But you need to go out west to work in the environmental field you say? I beg to differ! Immediately in my first semester of studies I identified SLRIES as the organization I wanted to secure employment with.  I started as a volunteer and made use of the little free time I had to utilize the facilities that SLRIES offered.  I then did my work placement with SLRIES and worked on fundamental research projects lead by SLRIES researchers.  I was hooked.  I am now in my third year of employment with SLRIES as the Project Development Technician of the Applied Research and Technical Services division and loving every minute of it.  If you’re focused and persistent, all the tools provided by SLC nearly always guarantees employment in your field and in most cases, with the organization and geographical location you want!

Thank you SLC for the great education and experience, you have an ambassador for life and an alumni that is proud of where he came from.



Andrew Couturier

Andrew Couturier

Why did you choose the SLC Environmental Technician Program?
I chose the SLC Enviro Tech program because I liked the concept of working right next to the river (as well as sometimes on the river), with PhD level professors who actively work in their field of interest. This provided many opportunities I would not usually expect from an education setting, such as working in a boat on the river, or digging a well in the school parking lot.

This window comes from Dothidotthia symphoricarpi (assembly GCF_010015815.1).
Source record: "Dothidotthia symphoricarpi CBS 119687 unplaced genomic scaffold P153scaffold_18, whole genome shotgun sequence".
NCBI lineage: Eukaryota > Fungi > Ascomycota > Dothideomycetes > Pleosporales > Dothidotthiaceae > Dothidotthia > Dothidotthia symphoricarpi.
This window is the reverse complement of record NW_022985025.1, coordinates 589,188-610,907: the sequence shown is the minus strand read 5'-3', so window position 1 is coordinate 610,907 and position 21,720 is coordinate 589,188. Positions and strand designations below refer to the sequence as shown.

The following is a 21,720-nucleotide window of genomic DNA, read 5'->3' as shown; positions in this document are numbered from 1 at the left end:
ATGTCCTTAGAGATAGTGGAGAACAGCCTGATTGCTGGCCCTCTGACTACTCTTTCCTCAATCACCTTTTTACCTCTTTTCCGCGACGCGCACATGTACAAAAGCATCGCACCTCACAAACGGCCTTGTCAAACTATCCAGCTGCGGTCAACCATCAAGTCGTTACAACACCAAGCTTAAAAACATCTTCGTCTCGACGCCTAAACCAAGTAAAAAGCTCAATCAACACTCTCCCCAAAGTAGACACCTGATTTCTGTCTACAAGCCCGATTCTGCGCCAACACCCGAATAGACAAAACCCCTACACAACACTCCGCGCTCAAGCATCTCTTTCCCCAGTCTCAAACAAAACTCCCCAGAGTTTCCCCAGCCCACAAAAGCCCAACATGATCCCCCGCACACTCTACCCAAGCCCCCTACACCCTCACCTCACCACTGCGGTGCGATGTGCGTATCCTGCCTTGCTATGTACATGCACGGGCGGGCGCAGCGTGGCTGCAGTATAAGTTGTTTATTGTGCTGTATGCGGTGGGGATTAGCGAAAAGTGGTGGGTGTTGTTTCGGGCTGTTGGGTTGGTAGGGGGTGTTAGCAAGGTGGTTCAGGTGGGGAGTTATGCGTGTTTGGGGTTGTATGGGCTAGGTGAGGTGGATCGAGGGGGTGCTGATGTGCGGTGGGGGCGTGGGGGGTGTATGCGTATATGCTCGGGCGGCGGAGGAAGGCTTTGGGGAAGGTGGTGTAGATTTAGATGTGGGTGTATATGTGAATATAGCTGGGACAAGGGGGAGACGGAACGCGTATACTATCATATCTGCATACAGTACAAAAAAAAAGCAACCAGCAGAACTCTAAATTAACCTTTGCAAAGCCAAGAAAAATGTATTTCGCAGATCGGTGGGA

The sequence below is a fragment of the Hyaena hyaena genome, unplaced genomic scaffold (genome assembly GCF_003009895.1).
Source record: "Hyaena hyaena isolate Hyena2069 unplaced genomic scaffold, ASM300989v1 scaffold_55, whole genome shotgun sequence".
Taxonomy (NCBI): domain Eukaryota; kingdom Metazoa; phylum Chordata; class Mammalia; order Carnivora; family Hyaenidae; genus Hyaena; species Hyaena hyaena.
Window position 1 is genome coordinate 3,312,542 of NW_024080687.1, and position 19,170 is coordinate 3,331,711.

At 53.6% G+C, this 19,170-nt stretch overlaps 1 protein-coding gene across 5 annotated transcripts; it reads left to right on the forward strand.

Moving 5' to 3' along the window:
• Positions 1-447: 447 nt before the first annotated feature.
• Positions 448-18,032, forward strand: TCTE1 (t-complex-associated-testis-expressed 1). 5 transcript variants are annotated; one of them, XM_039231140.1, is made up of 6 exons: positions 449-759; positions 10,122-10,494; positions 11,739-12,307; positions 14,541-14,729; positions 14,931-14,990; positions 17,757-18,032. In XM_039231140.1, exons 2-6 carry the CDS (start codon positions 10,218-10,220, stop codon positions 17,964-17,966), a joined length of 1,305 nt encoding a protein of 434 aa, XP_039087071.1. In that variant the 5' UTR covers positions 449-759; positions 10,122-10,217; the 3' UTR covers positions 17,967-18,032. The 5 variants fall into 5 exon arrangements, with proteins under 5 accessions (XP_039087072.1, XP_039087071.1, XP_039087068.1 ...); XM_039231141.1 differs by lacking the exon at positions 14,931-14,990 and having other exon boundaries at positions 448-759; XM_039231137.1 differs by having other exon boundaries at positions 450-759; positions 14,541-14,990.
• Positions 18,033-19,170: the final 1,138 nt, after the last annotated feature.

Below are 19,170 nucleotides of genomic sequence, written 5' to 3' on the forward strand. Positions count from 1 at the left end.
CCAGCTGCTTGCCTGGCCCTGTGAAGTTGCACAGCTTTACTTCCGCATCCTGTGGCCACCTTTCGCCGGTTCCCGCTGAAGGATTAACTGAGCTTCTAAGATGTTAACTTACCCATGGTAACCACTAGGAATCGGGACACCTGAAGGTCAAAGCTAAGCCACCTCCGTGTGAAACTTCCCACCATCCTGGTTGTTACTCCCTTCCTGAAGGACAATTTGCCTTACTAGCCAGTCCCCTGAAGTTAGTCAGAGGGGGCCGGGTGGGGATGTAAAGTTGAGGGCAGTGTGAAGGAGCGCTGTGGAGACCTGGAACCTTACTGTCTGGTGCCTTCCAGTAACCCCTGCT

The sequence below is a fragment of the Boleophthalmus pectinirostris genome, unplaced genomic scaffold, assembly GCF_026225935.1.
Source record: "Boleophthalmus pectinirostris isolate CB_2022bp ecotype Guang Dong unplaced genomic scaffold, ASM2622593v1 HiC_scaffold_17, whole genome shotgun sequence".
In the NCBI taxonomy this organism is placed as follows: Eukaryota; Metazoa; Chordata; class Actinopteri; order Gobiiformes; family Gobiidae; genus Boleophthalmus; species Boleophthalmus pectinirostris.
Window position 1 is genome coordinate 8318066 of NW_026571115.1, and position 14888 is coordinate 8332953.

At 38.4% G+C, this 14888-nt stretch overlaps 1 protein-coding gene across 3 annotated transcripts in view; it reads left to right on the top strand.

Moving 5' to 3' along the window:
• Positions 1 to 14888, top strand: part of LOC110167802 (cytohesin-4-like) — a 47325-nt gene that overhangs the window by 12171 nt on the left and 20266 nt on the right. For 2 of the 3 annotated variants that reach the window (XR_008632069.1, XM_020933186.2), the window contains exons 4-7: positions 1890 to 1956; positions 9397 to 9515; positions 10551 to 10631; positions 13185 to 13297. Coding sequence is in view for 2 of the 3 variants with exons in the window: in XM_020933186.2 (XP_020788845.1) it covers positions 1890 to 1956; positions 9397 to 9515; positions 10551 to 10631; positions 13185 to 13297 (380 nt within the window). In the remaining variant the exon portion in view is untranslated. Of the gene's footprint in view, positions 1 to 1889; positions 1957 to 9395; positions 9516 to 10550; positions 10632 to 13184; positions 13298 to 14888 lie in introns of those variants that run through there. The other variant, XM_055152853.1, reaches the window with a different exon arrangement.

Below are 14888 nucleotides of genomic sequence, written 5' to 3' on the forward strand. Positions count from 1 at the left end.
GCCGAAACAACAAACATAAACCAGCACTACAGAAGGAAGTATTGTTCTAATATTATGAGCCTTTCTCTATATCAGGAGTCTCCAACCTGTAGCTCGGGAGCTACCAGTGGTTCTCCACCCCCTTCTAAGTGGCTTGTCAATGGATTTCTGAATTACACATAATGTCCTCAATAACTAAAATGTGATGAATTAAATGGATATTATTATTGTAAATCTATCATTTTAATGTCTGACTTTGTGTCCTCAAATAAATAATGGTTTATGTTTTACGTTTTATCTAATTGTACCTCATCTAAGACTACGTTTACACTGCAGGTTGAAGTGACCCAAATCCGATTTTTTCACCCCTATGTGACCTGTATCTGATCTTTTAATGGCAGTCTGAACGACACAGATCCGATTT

What are the best 3 things about SLC?
Professors are accessible and willing to help Student success is prevalent and easy to access School is large enough to be an Ontario education competitor, but not too large that it begins to feel like a university.

What are the best 3 things about the Environmental Technician program?
Working outdoors, performing real tests and real work.
Working with professionals, assisting them in real world work
Access to the OIT & ELDWO programs.

If you could give an incoming Environmental Technician student some advice, what would it be?
Get involved with all the extra opportunities. The River Institute is always looking for help with their research, and there are opportunities to work with surrounding companies.

Describe your current job (title, place of employment, city) and tell us a bit about your role
I am currently a Warehouse Supervisor, Jr. Compliance Officer and Health & Safety Representative for EDI Inc, in Ottawa, ON. (Electronic Distributors International). I manage all warehouse operations for an electronics waste disposal company with an approximate annual disposal weight of 2.5 million pounds. I also ensure facility and worker safety, and ensure legal and certification compliance.

How did the Environmental Technician program prepare you for your career?
Technical Writing was a large factor. I rose to my position by demonstrating I was competent by writing an 18 page operations audit. Since then, I have also written a 26 page compliance audit, and a 20+ page ECA Annual Report.